By Melissa Fossum
By Lauren Wise
By New Times
By Amanda Savage
By Jason P. Woodbury
By Troy Farah
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Alternating on lead vocals with guitarist Scott Schmaljohn, Martsch's high voice brought a shrill sense of desperation to songs that were defined by equally frenzied guitar eruptions. In the wake of Nirvana's 1991 commercial breakthrough, as a nation fixed its gaze on the flannel-shirt phenomenon of Sub Pop Records, Treepeople toiled in obscurity for the lesser-known C/Z label.
"There were other music scenes besides the Sub Pop scene and we became involved in the hard-core, all-ages thing, and played a lot of those shows," Martsch recalls. "There were a bunch of straight-edge-ish kids that took us in when we first arrived and had somehow gotten a copy of our first demo tape. We did pretty well playing those kinds of shows. We were really lucky. We started playing right away and played a lot the whole time we were there. But we never did that well. The band was never very popular, until right about the time we broke up."
In 1993, Martsch left Treepeople and moved back to Boise to be with his girlfriend. He quickly formed Built to Spill as a concept that allowed him to work with an ever-shifting group of musical cohorts. Since 1997, however, when the band made its major-label move to Warner Bros. Records, its lineup has centered on Martsch and the rhythm section of drummer Scott Plouf and bassist Brett Nelson.
Because the band's lineup is split between Boise and Seattle, the members face the Pavement-type predicament of being able to play together only when they're recording or touring, but the band's musical cohesion doesn't seem to have been adversely affected by the long-distance relationship, at least based on the evidence of last year's Built to Spill Live collection.
Though long-winded at times (a 20-minute version of Neil Young's "Cortez the Killer" can test anyone's love for this great song), the album proved that, contrary to his own modest denials, Martsch can stretch out on the guitar without repeating himself. Although he's reasonably pleased with the live album, Martsch reveals that the idea took some record-company cajoling and a commitment to perform on the HBO live-music show Reverb.
"For Reverb, they have their own studio and their own people to mix it, and I was trying to get Warner Bros. to fly [Built to Spill producer] Phil [Ek] out to do it, but they didn't want to pay the expense," he says. "And I didn't like the idea of some stranger mixing our show. So it kind of worked out that if we made the live record, then Phil would be able to mix it. So for me it was a matter of getting the Reverb show to sound good.
"I kind of thought it was a bad idea, but I didn't think it was that bad of an idea. The performances were good and it sounded cool. I just thought the idea of a live record seemed kind of premature. But I figured, 'Whatever.' Some people will enjoy it. I don't really care if it sells a bunch."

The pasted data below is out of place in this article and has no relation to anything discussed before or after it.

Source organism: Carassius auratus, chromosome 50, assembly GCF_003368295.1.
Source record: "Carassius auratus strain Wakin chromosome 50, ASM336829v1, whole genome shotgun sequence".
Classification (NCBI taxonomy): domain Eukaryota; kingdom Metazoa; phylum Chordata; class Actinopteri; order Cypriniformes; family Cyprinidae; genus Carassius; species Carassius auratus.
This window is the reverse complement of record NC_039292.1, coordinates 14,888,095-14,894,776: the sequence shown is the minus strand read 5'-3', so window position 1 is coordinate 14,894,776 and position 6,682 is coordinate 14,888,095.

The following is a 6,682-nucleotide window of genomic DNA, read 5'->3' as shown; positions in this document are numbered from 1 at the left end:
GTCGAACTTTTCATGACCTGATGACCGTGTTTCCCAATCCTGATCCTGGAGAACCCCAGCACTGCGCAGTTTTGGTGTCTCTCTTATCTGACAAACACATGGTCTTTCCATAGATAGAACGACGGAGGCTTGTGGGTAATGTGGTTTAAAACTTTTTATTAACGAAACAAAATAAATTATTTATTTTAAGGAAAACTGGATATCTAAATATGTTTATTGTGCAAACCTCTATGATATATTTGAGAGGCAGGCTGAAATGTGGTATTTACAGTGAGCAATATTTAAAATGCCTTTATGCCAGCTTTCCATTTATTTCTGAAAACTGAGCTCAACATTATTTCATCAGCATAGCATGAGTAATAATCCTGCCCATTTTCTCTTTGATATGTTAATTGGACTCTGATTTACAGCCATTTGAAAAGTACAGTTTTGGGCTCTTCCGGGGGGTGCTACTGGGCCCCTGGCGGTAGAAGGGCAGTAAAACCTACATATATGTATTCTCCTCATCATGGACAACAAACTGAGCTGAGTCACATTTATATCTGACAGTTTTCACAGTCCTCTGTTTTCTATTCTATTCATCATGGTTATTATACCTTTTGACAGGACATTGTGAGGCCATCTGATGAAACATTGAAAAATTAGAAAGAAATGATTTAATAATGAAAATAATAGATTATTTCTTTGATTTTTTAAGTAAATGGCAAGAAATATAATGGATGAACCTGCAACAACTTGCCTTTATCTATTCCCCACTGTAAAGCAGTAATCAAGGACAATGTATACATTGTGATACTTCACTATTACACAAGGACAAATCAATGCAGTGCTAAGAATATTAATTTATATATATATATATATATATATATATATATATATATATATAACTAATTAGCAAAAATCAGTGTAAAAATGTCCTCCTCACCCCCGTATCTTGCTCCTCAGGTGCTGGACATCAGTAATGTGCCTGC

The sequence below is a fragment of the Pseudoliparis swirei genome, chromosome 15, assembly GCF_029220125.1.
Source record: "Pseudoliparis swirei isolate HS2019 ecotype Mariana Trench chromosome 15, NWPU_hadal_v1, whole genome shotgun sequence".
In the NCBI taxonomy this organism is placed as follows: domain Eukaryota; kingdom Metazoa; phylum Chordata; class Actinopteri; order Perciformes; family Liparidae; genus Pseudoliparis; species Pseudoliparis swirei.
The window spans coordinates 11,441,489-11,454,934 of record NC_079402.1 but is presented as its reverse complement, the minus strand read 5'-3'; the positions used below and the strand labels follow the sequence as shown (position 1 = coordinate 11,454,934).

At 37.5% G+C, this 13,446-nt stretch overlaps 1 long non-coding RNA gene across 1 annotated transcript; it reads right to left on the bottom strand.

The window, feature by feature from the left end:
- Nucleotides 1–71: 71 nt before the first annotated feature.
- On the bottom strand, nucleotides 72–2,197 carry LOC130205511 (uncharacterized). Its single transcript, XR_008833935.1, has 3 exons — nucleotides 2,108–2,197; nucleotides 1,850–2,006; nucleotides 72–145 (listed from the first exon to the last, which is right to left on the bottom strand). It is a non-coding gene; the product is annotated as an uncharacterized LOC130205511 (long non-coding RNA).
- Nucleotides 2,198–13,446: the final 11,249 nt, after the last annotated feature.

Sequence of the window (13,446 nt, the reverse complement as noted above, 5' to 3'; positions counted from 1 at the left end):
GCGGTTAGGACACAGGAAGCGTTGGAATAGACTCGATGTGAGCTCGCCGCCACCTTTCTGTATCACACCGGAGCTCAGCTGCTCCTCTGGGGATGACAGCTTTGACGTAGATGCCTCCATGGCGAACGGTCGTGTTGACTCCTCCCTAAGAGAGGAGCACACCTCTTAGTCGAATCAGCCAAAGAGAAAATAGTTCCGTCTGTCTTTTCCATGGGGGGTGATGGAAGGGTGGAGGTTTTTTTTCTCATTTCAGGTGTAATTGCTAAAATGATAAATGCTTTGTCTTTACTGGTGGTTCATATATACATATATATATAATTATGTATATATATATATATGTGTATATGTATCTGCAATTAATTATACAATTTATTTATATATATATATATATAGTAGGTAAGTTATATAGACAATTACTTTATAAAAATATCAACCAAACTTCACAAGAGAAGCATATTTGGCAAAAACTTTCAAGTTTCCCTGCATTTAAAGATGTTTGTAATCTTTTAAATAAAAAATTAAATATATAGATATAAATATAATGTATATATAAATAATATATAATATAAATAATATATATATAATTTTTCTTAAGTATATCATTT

With Ancient Melodies marking the final album in the band's contract with Warner Bros., and with none of their records having sold more than 86,000, it seems inevitable that BTS and the label will part ways. Martsch says he has no idea what will happen with Warner Bros., and he sounds unconcerned, convinced that such issues are out of his control.
"I can't do things differently than I do them," he says. "I can't make better music, or more commercial music or anything. To me, my music is pretty commercial anyway -- just regular pop-rock music.
"I think I make music a little bit different since I've been on Warner Bros., but that would have happened even if I was on Up Records at that point. Because that was the point after There's Nothing Wrong With Love, where I knew that a bunch of people were listening. And I think that affected the way I make music more than the label. Just the fact that I knew there was an audience. Up until then, with everything I'd done, there was no audience."
Martsch seems to accept the fact that as a dedicated father in his mid-30s, he no longer finds music the all-consuming passion that it was in his Treepeople days. That's why it doesn't bother him that his bandmates live hundreds of miles away from him, and that's why he sees to it that Built to Spill never stays on the road for more than a month at a time.
"It's different when you're our age than when you're young," he says. "When you're young, you want to be playing all the time. And also, time passes at a different pace. A few months of not being together when you're 18 or 19 would seem like the end of it. But at our age, it's nothing. It just flies by."